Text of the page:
Edmond Gruss describes an ancient Roman Ouija-like board in his, The Ouija Board, A Doorway to the Occult (1994): "Fourth-century Byzantine historian Ammianus Marcellinus records one of the earliest forms of divination, which used a pendulum and a dish engraved with the alphabet." This is an interesting and creditable account from Ammianus Marcellinus' The Later Roman Empire (A.D. 354-378). In his narrative, two sorry individuals, Patricius and Hilarius, under arrest for creating an oracle to define who would succeed the emperor, plead before the court:
My lords, in an unlucky moment we put together out of laurel twigs in the shape of the Delphic tripod the hapless little table before you. We consecrated it with cryptic spells and a long series of magical rites, and at last made it work. The way in which it did so, when we wished to consult it about hidden matters, was this. It was placed in the middle of a room thoroughly fumigated with spices from Arabia, and was covered with a round dish made from the alloys of various metals. The outer rim of the dish was cunningly engraved with the twenty-four letters of the alphabet separated by accurate intervals. A man dressed in linen garments and wearing linen sandals, with a fillet around his head and green twigs from a lucky tree in his hand, officiated as priest. After uttering a set prayer to invoke the divine power which presides over prophecy, he took his place above the tripod as his knowledge of the proper ritual had taught him, and set swinging a ring suspended by a very fine cotton thread which had been consecrated by a mystic formula. The ring, moving in a series of jumps over the marked spaces, came to rest on particular letters, which made up hexameters appropriate to the questions put and in perfect scansion and rhythm, like the lines produced at Delphi or by the oracle of the Branchidae.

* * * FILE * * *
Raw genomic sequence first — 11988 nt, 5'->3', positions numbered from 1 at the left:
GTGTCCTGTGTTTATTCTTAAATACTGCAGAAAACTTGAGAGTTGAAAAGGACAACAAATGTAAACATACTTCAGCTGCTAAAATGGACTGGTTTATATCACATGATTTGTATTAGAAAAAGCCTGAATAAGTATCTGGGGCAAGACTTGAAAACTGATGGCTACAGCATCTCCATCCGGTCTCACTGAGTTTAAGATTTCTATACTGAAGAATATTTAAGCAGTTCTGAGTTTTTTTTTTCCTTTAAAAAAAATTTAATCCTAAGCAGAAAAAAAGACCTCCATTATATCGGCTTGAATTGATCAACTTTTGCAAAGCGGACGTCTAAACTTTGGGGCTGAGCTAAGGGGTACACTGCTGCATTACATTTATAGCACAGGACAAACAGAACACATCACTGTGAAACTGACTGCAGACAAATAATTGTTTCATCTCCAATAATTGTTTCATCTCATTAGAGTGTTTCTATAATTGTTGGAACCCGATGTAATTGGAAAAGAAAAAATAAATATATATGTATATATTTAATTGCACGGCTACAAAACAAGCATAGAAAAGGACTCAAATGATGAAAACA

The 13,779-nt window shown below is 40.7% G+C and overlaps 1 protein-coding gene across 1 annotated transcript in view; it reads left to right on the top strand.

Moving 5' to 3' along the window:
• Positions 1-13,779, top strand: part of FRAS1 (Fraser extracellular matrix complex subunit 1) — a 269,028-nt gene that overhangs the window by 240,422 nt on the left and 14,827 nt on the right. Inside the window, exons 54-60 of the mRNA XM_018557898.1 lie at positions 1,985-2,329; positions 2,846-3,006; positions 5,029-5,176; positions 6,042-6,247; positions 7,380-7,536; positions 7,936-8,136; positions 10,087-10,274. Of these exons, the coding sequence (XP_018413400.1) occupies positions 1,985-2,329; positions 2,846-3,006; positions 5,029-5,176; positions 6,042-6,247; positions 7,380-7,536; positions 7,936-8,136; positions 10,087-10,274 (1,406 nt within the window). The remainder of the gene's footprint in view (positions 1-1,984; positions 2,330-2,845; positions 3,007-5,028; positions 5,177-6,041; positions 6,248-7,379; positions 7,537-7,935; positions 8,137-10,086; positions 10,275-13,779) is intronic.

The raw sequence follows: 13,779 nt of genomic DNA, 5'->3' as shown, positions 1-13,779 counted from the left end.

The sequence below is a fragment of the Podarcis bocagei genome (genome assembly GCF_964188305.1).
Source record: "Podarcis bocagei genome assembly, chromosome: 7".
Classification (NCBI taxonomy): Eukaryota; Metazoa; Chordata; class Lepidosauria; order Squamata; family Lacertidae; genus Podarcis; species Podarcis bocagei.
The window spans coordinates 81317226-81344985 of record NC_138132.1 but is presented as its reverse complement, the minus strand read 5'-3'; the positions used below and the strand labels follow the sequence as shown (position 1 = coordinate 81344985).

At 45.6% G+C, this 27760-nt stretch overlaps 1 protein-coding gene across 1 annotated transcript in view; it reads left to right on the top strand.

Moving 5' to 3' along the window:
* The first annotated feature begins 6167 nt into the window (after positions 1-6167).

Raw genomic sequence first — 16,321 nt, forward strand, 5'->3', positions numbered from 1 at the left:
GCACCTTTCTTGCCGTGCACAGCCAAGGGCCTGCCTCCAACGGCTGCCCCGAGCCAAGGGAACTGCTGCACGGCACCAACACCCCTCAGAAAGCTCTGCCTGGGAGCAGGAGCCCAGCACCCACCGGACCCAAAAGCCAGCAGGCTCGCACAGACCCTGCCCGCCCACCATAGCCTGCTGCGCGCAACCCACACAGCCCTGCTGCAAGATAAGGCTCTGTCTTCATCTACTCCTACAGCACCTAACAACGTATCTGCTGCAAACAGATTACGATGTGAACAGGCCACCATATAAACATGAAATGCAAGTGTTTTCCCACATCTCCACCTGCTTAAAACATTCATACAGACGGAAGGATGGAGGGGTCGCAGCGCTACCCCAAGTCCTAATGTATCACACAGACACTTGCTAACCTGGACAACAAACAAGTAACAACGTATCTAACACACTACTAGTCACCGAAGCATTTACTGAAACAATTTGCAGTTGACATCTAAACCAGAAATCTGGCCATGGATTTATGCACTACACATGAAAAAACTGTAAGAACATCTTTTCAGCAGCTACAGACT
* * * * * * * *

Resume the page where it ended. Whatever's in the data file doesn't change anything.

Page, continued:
Unfortunately for Patricius and Hilarius, things did not go well after their inquisition: "both the accused were fearfully mangled by the torturers hooks and taken away unconscious."
We should mention, in case you didn't read it clearly, that the tripod in the story has everything to do with the Greek oracle at Delphi and nothing to do with the three-legged planchette, as modern writers sometimes mistakenly report. The oracle is clearly a pendulum dish and not a talking board, an important distinction, but why quibble? Could this be an early ancestor of the modern Ouija board? Historically, pendulum devices like this must have been rare since there is little record of common use from Roman times to the 1850's. If we are speaking of evolution, a process in which something passes by degree to a different or advanced state, it's hard to make the connection to modern day Ouija boards. 1500 years is a big leap, even for the spirits to make. It is an ancient alphabet oracle, but it is not a relative of the Ouija board.